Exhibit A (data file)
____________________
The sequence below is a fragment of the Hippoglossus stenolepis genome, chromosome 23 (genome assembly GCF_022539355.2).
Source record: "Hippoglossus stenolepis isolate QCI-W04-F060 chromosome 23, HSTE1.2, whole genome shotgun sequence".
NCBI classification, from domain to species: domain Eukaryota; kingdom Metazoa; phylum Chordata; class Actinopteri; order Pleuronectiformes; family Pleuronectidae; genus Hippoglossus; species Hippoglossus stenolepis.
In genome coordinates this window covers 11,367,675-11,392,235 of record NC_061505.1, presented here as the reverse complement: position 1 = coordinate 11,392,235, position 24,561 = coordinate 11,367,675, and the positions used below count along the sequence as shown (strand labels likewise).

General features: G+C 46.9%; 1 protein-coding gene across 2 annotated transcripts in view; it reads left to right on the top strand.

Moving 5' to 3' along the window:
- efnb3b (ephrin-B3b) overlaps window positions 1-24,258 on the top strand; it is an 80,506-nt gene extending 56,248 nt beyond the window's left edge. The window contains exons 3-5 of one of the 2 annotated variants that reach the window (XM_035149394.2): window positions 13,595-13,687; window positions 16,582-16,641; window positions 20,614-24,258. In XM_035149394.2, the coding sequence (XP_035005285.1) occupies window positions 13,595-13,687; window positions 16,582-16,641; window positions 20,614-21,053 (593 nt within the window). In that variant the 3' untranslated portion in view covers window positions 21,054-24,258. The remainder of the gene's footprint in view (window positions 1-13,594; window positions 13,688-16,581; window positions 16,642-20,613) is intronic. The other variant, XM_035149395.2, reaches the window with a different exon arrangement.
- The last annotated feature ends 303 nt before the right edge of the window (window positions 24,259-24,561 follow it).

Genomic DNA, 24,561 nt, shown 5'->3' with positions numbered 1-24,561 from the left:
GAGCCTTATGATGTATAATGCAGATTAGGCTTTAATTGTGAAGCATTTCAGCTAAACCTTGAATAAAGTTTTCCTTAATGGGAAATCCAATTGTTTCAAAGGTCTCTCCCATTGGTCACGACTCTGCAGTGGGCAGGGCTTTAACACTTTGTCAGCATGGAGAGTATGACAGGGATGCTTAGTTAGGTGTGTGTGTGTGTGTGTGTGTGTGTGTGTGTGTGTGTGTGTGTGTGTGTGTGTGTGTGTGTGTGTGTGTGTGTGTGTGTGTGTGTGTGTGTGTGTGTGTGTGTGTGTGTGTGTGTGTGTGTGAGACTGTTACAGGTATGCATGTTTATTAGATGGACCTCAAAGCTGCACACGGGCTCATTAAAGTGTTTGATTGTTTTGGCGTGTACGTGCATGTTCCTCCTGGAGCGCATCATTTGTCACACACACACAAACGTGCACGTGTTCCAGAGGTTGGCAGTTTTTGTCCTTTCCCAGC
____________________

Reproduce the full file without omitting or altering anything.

The sequence below is a fragment of the Hippoglossus stenolepis genome, chromosome 23 (genome assembly GCF_022539355.2).
Source record: "Hippoglossus stenolepis isolate QCI-W04-F060 chromosome 23, HSTE1.2, whole genome shotgun sequence".
NCBI classification, from domain to species: domain Eukaryota; kingdom Metazoa; phylum Chordata; class Actinopteri; order Pleuronectiformes; family Pleuronectidae; genus Hippoglossus; species Hippoglossus stenolepis.
In genome coordinates this window covers 11,367,675-11,392,235 of record NC_061505.1, presented here as the reverse complement: position 1 = coordinate 11,392,235, position 24,561 = coordinate 11,367,675, and the positions used below count along the sequence as shown (strand labels likewise).

General features: G+C 46.9%; 1 protein-coding gene across 2 annotated transcripts in view; it reads left to right on the top strand.

Moving 5' to 3' along the window:
- efnb3b (ephrin-B3b) overlaps window positions 1-24,258 on the top strand; it is an 80,506-nt gene extending 56,248 nt beyond the window's left edge. The window contains exons 3-5 of one of the 2 annotated variants that reach the window (XM_035149394.2): window positions 13,595-13,687; window positions 16,582-16,641; window positions 20,614-24,258. In XM_035149394.2, the coding sequence (XP_035005285.1) occupies window positions 13,595-13,687; window positions 16,582-16,641; window positions 20,614-21,053 (593 nt within the window). In that variant the 3' untranslated portion in view covers window positions 21,054-24,258. The remainder of the gene's footprint in view (window positions 1-13,594; window positions 13,688-16,581; window positions 16,642-20,613) is intronic. The other variant, XM_035149395.2, reaches the window with a different exon arrangement.
- The last annotated feature ends 303 nt before the right edge of the window (window positions 24,259-24,561 follow it).

Genomic DNA, 24,561 nt, shown 5'->3' with positions numbered 1-24,561 from the left:
GAGCCTTATGATGTATAATGCAGATTAGGCTTTAATTGTGAAGCATTTCAGCTAAACCTTGAATAAAGTTTTCCTTAATGGGAAATCCAATTGTTTCAAAGGTCTCTCCCATTGGTCACGACTCTGCAGTGGGCAGGGCTTTAACACTTTGTCAGCATGGAGAGTATGACAGGGATGCTTAGTTAGGTGTGTGTGTGTGTGTGTGTGTGTGTGTGTGTGTGTGTGTGTGTGTGTGTGTGTGTGTGTGTGTGTGTGTGTGTGTGTGTGTGTGTGTGTGTGTGTGTGTGTGTGTGTGTGTGTGTGTGTGTGAGACTGTTACAGGTATGCATGTTTATTAGATGGACCTCAAAGCTGCACACGGGCTCATTAAAGTGTTTGATTGTTTTGGCGTGTACGTGCATGTTCCTCCTGGAGCGCATCATTTGTCACACACACACAAACGTGCACGTGTTCCAGAGGTTGGCAGTTTTTGTCCTTTCCCAGC